Prominent Chinese cartoonist Wang Liming hopes to start a new life in Japan, saying he is afraid his safety will be threatened if he returns to his home country amid intensifying restrictions there on freedom of expression.
Wang, known as “Rebel Pepper,” has grown to prominence via social media networks since uploading sarcastic and critical works about Chinese politics in 2009. The 41-year-old has about 1 million followers on the Chinese micro-blogging site Weibo.
During a trip to Japan that began in May, his first time traveling outside China, Wang released caricatures expressing the courtesy of Japanese and other things that he felt about the country.
A website linked to the People’s Daily, China’s official mouthpiece, then posted a column criticizing Wang as a pro-Japan traitor on Aug. 18, and the column was picked up by several other Chinese websites within a few hours.
Wang was subsequently ousted from social media, with his Weibo account becoming inaccessible. He received a number of emails threatening death if he returned to China, and he eventually gave up on returning to China.
“I thought I’d be detained at the airport after my arrival and felt fear for my physical safety,” Wang said, adding that he was also worried about the safety of his wife, who was accompanying him.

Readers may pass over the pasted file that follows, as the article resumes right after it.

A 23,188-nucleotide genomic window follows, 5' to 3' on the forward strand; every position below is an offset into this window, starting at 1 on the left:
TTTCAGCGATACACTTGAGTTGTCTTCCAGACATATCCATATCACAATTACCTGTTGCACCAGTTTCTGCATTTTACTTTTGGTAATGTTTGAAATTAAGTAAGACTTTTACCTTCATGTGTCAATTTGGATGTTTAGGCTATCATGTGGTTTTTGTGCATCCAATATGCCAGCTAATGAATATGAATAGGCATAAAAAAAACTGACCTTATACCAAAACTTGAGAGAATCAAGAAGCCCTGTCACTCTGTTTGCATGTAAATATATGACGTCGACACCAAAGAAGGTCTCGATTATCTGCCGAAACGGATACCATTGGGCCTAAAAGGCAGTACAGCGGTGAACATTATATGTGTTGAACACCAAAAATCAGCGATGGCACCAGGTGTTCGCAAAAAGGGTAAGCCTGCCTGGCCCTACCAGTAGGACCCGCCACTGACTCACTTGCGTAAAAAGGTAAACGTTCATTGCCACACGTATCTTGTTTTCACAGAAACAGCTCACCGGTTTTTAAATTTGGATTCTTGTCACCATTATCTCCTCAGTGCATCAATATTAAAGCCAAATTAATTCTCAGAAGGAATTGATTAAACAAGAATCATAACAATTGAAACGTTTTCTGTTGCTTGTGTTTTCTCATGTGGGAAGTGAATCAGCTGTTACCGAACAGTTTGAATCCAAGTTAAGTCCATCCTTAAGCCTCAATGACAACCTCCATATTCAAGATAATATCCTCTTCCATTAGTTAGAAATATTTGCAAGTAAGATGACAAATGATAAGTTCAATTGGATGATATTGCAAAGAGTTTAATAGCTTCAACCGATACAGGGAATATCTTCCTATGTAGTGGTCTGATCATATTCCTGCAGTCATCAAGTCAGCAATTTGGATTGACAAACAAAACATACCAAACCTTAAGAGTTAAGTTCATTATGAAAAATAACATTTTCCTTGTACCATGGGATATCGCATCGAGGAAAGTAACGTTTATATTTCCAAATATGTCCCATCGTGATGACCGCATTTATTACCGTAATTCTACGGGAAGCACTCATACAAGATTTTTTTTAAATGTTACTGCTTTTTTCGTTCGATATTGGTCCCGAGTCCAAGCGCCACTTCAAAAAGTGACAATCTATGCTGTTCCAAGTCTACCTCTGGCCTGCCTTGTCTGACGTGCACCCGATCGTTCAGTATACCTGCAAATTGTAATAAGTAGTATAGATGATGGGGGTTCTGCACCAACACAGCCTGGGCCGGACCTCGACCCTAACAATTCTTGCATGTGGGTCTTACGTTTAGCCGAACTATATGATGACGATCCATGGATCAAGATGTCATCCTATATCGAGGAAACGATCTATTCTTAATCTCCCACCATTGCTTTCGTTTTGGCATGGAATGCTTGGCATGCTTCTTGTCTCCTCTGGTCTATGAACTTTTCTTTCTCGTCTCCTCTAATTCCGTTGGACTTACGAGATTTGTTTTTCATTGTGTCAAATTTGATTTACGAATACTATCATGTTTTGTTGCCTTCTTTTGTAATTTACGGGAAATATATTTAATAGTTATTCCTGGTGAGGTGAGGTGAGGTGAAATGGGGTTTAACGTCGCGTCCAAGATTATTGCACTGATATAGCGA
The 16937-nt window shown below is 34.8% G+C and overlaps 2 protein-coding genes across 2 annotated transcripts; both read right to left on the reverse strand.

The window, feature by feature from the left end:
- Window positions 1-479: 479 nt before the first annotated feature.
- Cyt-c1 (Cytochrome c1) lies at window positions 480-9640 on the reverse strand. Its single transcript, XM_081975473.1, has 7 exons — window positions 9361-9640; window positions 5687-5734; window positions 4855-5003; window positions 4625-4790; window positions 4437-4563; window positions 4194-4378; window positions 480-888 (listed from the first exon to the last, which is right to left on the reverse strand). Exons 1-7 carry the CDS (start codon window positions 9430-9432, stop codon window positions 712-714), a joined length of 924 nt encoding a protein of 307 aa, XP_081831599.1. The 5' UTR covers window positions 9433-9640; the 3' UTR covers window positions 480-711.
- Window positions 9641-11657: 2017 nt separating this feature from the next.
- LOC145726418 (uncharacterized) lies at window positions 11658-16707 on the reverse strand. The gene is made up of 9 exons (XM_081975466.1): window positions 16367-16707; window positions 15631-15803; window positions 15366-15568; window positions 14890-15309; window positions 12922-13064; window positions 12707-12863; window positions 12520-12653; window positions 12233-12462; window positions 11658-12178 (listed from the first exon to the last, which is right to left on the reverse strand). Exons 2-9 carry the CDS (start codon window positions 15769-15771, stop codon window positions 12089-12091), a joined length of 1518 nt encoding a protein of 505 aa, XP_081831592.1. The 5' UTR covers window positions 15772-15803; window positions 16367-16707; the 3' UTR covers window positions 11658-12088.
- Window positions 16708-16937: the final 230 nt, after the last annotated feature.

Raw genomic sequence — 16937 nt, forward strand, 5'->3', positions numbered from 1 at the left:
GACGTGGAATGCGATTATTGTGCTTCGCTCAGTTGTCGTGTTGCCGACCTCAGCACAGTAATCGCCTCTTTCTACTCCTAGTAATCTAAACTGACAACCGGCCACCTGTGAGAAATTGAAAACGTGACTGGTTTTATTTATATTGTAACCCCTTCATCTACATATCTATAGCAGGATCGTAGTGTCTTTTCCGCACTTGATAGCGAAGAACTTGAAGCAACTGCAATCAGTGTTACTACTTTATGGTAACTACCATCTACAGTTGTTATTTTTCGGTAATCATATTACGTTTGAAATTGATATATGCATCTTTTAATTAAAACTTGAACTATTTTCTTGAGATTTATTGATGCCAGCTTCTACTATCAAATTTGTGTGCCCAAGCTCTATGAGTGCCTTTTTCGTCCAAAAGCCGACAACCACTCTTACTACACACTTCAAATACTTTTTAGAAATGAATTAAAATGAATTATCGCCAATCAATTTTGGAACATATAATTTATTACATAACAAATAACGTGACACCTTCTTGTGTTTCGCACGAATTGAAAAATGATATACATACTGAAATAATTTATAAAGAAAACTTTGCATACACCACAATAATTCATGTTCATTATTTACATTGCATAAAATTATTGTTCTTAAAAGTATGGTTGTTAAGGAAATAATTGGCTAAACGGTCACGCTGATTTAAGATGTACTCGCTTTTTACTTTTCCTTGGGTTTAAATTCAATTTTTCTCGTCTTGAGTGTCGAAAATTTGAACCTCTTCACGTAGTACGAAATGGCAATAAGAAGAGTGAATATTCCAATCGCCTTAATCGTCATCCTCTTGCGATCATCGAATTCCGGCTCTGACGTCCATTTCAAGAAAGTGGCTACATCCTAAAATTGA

Experts say Chinese President Xi Jinping’s administration sees a threat in the freedom of speech that can be found in cyberspace. Shortly after his government’s launch in March 2013, Xi set up seven “bottom line” rules prohibiting criticism of socialism.
Authorities have been shutting down websites that cover social issues and detaining the bloggers who run them in an effort to control the opinions that are being expressed online.
Wang was no exception.
He has received a number of warnings about his cartoons and was detained and subjected to a midnight raid by authorities after he took up issues considered sensitive by China’s Communist Party, such as the Senkaku Islands dispute between Japan and China and pro-democracy demonstrations in Hong Kong.
“Their way of taking away people’s freedom of expression and persecuting them for one-sided reasons suggest a return to the Cultural Revolution period” from 1966 to 1976, Wang said.
“I realized how wonderful freedom is while in Japan,” he said. “I wonder why (I have to be called) a traitor for conveying my thoughts on Japan. We’re not allowed even to make a joke about the government and bureaucrats. I’m pessimistic about the future of China.”
Wang has obtained a post as a researcher at a university in the Kanto region with the help of his supporters. He has begun studying Japanese and has been working on new cartoons.